live_loop :scales do
  trial = (ring :acem_asiran, :acem_kurdi, :acemli_rast, :aeolian, :ahirbhairav, :augmented, :augmented2, :bartok, :bayati, :bayati_2, :bayati_araban, :bestenigar, :bhairav, :blues_major, :blues_minor, :buselik, :buselik_2, :cargah, :chinese, :chromatic, :diatonic, :diminished, :diminished2, :dorian, :dugah, :dugah_2, :egyptian, :enigmatic, :evcara, :evcara_2, :evcara_3, :evcara_4, :evic, :evic_2, :ferahfeza, :ferahfeza_2, :ferahnak, :gong, :gulizar, :harmonic_major, :harmonic_minor, :hex_aeolian, :hex_dorian, :hex_major6, :hex_major7, :hex_phrygian, :hex_sus, :hicaz, :hicaz_2, :hicaz_humayun, :hicaz_humayun_2, :hicazkar, :hicazkar_2, :hindu, :hirajoshi, :hungarian_minor, :huseyni, :huseyni_2, :huzzam, :huzzam_2, :indian, :ionian, :isfahan, :isfahan_2, :iwato, :jiao, :karcigar, :kumoi, :kurdi, :kurdili_hicazkar, :kurdili_hicazkar_2, :kurdili_hicazkar_3, :kurdili_hicazkar_4, :kurdili_hicazkar_5, :leading_whole, :locrian, :locrian_major, :lydian, :lydian_minor, :mahur, :major, :major_pentatonic, :marva, :melodic_major, :melodic_minor, :melodic_minor_asc, :melodic_minor_desc, :messiaen1, :messiaen2, :messiaen3, :messiaen4, :messiaen5, :messiaen6, :messiaen7, :minor, :minor_pentatonic, :mixolydian, :muhayyer, :neapolitan_major, :neapolitan_minor, :neva, :neva_2, :nihavend, :nihavend_2, :octatonic, :pelog, :phrygian, :prometheus, :purvi, :rast, :ritusen, :romanian_minor, :saba, :scriabin, :sedaraban, :sedaraban_2, :segah, :segah_2, :sehnaz, :sehnaz_2, :sehnaz_3, :sehnaz_4, :sevkefza, :sevkefza_2, :sevkefza_3, :shang, :spanish, :sultani_yegah, :sultani_yegah_2, :super_locrian, :suzidil, :suzidil_2, :suznak, :suznak_2, :tahir, :tahir_2, :todi, :ussak, :uzzal, :uzzal_2, :whole, :whole_tone, :yegah, :yegah_2, :yu, :zhi, :zirguleli_hicaz, :zirguleli_hicaz_2, :zirguleli_suznak, :zirguleli_suznak_2, :zirguleli_suznak_3).tick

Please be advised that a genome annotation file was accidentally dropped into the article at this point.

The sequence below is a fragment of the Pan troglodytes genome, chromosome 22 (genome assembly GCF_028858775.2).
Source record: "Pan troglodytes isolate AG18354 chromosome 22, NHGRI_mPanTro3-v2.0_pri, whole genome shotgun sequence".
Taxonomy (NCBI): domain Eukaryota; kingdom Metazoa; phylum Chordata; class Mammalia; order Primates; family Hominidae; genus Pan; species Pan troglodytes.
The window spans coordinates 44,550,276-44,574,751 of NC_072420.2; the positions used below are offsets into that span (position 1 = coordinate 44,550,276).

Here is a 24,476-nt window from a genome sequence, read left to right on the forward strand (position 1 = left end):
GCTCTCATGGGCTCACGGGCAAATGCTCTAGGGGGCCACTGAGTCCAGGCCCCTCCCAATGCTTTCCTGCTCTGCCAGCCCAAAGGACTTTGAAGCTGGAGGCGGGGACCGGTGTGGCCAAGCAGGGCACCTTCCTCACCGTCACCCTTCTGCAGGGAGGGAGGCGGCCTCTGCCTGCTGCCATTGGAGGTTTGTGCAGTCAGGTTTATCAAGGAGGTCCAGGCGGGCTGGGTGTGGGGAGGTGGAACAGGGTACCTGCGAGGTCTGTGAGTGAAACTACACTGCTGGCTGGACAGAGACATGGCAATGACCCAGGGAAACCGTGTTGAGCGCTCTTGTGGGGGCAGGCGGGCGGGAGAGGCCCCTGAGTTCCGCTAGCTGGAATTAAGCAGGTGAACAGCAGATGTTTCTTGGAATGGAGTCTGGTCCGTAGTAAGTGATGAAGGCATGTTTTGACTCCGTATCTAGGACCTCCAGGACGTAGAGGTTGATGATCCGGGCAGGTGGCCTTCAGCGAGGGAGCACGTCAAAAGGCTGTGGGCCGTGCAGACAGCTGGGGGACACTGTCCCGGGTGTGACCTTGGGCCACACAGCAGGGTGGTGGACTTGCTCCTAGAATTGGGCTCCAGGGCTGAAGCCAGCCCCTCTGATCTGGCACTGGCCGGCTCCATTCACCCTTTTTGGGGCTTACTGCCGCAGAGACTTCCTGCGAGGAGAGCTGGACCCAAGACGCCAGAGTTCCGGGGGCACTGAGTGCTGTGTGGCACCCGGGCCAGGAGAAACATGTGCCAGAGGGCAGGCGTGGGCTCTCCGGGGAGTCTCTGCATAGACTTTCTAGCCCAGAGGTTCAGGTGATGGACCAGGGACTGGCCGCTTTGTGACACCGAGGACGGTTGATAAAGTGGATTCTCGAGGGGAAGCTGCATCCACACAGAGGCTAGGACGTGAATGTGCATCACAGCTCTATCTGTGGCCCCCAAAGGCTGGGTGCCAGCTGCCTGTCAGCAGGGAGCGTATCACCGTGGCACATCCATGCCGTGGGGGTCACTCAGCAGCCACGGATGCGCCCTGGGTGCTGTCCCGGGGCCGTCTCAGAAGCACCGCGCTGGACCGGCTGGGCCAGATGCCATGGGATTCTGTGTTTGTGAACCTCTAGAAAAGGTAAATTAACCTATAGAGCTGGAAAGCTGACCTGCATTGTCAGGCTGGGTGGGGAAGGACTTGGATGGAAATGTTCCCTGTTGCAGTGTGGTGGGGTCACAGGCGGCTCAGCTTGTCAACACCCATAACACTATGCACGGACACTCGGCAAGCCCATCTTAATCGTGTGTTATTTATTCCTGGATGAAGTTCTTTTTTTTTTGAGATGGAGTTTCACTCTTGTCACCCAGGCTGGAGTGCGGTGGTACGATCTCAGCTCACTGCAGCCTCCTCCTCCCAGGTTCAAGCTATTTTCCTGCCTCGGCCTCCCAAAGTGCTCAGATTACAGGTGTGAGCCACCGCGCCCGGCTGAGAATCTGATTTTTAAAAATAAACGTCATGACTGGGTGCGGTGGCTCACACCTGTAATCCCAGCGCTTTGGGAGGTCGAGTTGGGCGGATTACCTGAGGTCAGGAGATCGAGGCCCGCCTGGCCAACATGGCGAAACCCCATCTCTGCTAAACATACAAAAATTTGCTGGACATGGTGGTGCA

puts trial
  play_pattern (scale :C4, trial)
  sleep 3